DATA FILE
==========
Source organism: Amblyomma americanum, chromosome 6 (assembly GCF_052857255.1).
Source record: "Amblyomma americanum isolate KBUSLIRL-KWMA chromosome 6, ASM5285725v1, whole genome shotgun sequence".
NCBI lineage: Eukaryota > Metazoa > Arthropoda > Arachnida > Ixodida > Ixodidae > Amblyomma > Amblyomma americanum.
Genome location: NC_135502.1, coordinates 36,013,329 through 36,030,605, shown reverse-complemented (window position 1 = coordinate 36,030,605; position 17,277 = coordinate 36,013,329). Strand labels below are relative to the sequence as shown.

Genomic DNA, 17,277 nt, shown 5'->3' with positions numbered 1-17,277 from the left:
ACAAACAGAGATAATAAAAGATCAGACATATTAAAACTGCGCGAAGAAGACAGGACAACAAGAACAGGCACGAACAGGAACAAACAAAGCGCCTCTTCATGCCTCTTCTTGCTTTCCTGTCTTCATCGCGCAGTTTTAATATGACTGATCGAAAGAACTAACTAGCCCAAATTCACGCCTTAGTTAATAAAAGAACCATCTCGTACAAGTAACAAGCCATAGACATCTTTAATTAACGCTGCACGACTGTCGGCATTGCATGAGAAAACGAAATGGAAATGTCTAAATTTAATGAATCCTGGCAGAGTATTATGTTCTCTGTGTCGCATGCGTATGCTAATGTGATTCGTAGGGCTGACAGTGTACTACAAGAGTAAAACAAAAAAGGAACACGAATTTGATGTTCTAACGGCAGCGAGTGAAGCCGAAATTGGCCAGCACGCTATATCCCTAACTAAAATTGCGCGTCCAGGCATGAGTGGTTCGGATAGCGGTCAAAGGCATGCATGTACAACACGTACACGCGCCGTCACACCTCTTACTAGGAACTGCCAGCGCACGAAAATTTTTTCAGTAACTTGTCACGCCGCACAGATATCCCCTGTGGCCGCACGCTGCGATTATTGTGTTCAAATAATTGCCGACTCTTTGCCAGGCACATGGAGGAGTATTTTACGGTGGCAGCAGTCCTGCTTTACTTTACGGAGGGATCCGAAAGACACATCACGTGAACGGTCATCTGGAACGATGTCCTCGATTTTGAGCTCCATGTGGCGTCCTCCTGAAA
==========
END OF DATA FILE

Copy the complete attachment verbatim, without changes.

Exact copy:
Source organism: Amblyomma americanum, chromosome 6 (assembly GCF_052857255.1).
Source record: "Amblyomma americanum isolate KBUSLIRL-KWMA chromosome 6, ASM5285725v1, whole genome shotgun sequence".
NCBI lineage: Eukaryota > Metazoa > Arthropoda > Arachnida > Ixodida > Ixodidae > Amblyomma > Amblyomma americanum.
Genome location: NC_135502.1, coordinates 36,013,329 through 36,030,605, shown reverse-complemented (window position 1 = coordinate 36,030,605; position 17,277 = coordinate 36,013,329). Strand labels below are relative to the sequence as shown.

Genomic DNA, 17,277 nt, shown 5'->3' with positions numbered 1-17,277 from the left:
ACAAACAGAGATAATAAAAGATCAGACATATTAAAACTGCGCGAAGAAGACAGGACAACAAGAACAGGCACGAACAGGAACAAACAAAGCGCCTCTTCATGCCTCTTCTTGCTTTCCTGTCTTCATCGCGCAGTTTTAATATGACTGATCGAAAGAACTAACTAGCCCAAATTCACGCCTTAGTTAATAAAAGAACCATCTCGTACAAGTAACAAGCCATAGACATCTTTAATTAACGCTGCACGACTGTCGGCATTGCATGAGAAAACGAAATGGAAATGTCTAAATTTAATGAATCCTGGCAGAGTATTATGTTCTCTGTGTCGCATGCGTATGCTAATGTGATTCGTAGGGCTGACAGTGTACTACAAGAGTAAAACAAAAAAGGAACACGAATTTGATGTTCTAACGGCAGCGAGTGAAGCCGAAATTGGCCAGCACGCTATATCCCTAACTAAAATTGCGCGTCCAGGCATGAGTGGTTCGGATAGCGGTCAAAGGCATGCATGTACAACACGTACACGCGCCGTCACACCTCTTACTAGGAACTGCCAGCGCACGAAAATTTTTTCAGTAACTTGTCACGCCGCACAGATATCCCCTGTGGCCGCACGCTGCGATTATTGTGTTCAAATAATTGCCGACTCTTTGCCAGGCACATGGAGGAGTATTTTACGGTGGCAGCAGTCCTGCTTTACTTTACGGAGGGATCCGAAAGACACATCACGTGAACGGTCATCTGGAACGATGTCCTCGATTTTGAGCTCCATGTGGCGTCCTCCTGAAA